Eduardo Cavazos reports that he has Categories 0.1 running on several R6RS Schemes. One thing I plan to do for 0.3 is provide an R6RS version in the release.

Have fun, and report bugs.

Nov. 23rd, 2009

Flat Cat in a C3 Vat

I'm getting close to a 0.2 release of Categories. Changes include:

  • A Clojure version
  • A version that targets Gambit-C
  • The -c3- domain is implemented, and -c3- examples are included
  • Several bugs are fixed
It's worth noting that the initial implementation of -c3- is spectacularly inefficient. It doesn't have to be that way, but it was easiest to concentrate first on getting the domain to work right, and worry about caching and other obvious optimizations afterward.

Another interesting point is that Eduardo Cavazos got the 0.1 release working in Ikarus and Ypsilon, which are both R6RS Schemes. I already planned to include an R6Rs version in a forthcoming release; Eduardo's kind efforts will likely make that happen faster.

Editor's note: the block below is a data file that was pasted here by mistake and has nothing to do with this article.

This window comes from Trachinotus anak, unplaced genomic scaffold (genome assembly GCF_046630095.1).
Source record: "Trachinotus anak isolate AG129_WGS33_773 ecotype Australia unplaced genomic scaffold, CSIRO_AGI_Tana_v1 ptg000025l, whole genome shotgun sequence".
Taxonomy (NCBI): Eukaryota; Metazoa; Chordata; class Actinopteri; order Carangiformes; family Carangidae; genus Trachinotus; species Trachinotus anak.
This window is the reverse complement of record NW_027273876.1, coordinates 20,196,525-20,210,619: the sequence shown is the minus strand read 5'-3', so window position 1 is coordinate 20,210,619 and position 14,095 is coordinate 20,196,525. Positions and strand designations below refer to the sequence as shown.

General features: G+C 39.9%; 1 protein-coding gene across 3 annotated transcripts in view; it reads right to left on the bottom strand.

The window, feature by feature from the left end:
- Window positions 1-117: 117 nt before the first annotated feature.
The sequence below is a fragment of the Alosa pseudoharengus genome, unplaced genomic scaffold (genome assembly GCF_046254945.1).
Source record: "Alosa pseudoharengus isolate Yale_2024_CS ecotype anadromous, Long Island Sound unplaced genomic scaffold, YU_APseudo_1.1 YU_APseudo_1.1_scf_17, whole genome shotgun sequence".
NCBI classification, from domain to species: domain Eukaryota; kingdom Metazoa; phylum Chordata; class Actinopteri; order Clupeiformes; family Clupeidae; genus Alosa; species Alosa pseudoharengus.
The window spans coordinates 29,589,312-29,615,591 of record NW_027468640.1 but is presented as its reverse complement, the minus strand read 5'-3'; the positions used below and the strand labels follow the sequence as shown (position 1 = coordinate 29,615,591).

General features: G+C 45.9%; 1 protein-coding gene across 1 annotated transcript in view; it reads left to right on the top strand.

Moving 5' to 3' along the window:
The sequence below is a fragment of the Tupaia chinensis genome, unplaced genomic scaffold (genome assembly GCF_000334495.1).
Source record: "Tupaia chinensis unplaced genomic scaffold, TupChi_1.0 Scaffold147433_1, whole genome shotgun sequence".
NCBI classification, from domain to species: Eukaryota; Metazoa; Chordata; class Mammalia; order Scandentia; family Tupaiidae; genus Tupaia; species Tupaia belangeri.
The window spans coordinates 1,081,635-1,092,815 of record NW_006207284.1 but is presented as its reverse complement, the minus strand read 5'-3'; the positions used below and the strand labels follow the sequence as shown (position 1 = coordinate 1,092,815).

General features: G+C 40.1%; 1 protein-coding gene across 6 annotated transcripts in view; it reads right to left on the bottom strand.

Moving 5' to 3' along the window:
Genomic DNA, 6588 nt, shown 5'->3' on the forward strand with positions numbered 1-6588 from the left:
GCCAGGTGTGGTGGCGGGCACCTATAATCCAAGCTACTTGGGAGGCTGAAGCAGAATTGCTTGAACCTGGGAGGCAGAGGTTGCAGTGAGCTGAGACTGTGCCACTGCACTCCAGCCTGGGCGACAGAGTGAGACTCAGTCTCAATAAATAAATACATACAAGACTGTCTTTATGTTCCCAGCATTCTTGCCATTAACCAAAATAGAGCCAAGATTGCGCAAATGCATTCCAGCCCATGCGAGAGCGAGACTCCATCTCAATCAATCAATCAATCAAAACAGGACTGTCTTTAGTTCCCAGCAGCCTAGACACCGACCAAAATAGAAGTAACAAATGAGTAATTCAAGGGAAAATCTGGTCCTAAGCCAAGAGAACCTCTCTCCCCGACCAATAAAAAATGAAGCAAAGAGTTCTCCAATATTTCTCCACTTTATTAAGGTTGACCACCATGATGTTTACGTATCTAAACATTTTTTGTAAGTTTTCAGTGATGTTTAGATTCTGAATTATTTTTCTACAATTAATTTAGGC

The rest of this post walks through a little of the test code I've been using, as examples of working with the -flat- and -c3- domains.

First, let's define a few types.
  (define <user> (structure () username password))
  (define <admin> (structure (<user>) roles))
  (define <trial> (structure () start-date))
  (define <trial-user> (structure (<user> <trial>)))

If you're used to Java or C# or C++, you might be tempted to think
that <trial-user> inherits from <user> and
<trial>. It doesn't. In Categories, types don't have
inheritance. The definition of <trial-user> includes
<user> and <trial>, which means that it has all the fields